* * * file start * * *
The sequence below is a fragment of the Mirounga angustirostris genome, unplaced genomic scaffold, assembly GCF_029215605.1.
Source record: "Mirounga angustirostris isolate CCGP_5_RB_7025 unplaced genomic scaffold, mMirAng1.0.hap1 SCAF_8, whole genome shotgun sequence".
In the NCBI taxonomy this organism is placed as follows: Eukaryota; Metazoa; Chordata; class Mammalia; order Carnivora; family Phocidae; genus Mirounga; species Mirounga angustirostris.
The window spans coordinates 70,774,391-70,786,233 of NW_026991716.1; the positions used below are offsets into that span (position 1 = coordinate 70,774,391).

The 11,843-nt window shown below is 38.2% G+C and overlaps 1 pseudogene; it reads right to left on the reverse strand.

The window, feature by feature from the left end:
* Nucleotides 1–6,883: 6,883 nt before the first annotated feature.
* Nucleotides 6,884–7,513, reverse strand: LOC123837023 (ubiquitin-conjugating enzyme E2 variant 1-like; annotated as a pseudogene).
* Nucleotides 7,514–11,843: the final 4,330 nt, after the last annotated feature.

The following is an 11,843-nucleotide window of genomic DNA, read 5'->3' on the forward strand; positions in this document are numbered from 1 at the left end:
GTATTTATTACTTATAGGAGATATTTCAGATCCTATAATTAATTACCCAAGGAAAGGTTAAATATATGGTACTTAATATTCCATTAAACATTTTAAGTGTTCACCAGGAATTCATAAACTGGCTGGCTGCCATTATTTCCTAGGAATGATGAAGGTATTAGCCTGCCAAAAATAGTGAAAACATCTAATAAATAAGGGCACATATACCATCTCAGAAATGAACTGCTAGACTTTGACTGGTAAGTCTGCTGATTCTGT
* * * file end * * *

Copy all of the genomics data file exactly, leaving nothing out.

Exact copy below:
The sequence below is a fragment of the Mirounga angustirostris genome, unplaced genomic scaffold, assembly GCF_029215605.1.
Source record: "Mirounga angustirostris isolate CCGP_5_RB_7025 unplaced genomic scaffold, mMirAng1.0.hap1 SCAF_8, whole genome shotgun sequence".
In the NCBI taxonomy this organism is placed as follows: Eukaryota; Metazoa; Chordata; class Mammalia; order Carnivora; family Phocidae; genus Mirounga; species Mirounga angustirostris.
The window spans coordinates 70,774,391-70,786,233 of NW_026991716.1; the positions used below are offsets into that span (position 1 = coordinate 70,774,391).

The 11,843-nt window shown below is 38.2% G+C and overlaps 1 pseudogene; it reads right to left on the reverse strand.

The window, feature by feature from the left end:
* Nucleotides 1–6,883: 6,883 nt before the first annotated feature.
* Nucleotides 6,884–7,513, reverse strand: LOC123837023 (ubiquitin-conjugating enzyme E2 variant 1-like; annotated as a pseudogene).
* Nucleotides 7,514–11,843: the final 4,330 nt, after the last annotated feature.

The following is an 11,843-nucleotide window of genomic DNA, read 5'->3' on the forward strand; positions in this document are numbered from 1 at the left end:
GTATTTATTACTTATAGGAGATATTTCAGATCCTATAATTAATTACCCAAGGAAAGGTTAAATATATGGTACTTAATATTCCATTAAACATTTTAAGTGTTCACCAGGAATTCATAAACTGGCTGGCTGCCATTATTTCCTAGGAATGATGAAGGTATTAGCCTGCCAAAAATAGTGAAAACATCTAATAAATAAGGGCACATATACCATCTCAGAAATGAACTGCTAGACTTTGACTGGTAAGTCTGCTGATTCTGT